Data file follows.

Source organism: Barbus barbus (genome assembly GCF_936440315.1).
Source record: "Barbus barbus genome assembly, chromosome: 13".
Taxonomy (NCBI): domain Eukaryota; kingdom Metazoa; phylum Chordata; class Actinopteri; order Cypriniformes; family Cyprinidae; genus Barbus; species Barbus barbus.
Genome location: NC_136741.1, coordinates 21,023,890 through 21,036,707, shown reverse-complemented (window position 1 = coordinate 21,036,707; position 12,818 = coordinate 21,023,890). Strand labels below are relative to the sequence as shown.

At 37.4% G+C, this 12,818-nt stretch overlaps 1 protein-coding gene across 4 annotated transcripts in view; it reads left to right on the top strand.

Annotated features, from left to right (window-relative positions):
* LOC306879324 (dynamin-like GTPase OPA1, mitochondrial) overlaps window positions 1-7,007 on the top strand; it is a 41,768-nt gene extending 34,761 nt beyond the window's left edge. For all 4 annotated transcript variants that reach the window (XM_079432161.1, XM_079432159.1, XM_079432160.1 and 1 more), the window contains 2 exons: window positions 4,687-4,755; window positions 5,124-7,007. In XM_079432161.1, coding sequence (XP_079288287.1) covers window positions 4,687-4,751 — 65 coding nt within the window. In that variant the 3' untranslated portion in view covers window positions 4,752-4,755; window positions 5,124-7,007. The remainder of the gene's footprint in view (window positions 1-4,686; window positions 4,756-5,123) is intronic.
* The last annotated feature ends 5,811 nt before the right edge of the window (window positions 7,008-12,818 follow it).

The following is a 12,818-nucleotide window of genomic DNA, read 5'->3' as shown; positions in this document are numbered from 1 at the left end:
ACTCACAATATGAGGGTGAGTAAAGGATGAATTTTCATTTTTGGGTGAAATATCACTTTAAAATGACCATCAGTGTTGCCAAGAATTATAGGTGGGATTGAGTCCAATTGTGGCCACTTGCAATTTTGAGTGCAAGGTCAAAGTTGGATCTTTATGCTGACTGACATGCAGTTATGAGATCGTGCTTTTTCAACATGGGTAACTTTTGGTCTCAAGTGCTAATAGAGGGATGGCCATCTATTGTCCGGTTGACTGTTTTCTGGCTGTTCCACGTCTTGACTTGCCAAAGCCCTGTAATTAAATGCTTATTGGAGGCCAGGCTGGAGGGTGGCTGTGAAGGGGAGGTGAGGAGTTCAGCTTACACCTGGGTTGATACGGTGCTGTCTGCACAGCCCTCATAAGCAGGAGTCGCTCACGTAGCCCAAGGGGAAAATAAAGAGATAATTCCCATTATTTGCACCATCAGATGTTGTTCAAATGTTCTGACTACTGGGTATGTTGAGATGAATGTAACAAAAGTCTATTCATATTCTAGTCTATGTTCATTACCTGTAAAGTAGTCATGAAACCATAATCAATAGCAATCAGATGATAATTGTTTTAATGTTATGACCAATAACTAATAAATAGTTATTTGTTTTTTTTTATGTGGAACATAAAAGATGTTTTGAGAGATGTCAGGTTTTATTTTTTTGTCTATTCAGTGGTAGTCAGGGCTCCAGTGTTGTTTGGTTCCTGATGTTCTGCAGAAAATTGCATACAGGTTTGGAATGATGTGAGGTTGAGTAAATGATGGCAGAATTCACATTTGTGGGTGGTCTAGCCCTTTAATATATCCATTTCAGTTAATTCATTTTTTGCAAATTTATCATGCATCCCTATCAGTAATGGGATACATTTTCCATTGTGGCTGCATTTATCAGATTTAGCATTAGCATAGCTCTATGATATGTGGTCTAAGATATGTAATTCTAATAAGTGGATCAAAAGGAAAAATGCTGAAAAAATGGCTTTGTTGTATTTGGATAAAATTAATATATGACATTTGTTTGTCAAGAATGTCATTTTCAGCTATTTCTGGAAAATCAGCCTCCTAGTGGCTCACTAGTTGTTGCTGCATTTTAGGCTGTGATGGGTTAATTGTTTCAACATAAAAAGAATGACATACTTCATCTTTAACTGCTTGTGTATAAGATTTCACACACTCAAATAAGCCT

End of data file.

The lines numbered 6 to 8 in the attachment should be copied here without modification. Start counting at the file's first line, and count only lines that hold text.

Annotated features, from left to right (window-relative positions):
* LOC306879324 (dynamin-like GTPase OPA1, mitochondrial) overlaps window positions 1-7,007 on the top strand; it is a 41,768-nt gene extending 34,761 nt beyond the window's left edge. For all 4 annotated transcript variants that reach the window (XM_079432161.1, XM_079432159.1, XM_079432160.1 and 1 more), the window contains 2 exons: window positions 4,687-4,755; window positions 5,124-7,007. In XM_079432161.1, coding sequence (XP_079288287.1) covers window positions 4,687-4,751 — 65 coding nt within the window. In that variant the 3' untranslated portion in view covers window positions 4,752-4,755; window positions 5,124-7,007. The remainder of the gene's footprint in view (window positions 1-4,686; window positions 4,756-5,123) is intronic.
* The last annotated feature ends 5,811 nt before the right edge of the window (window positions 7,008-12,818 follow it).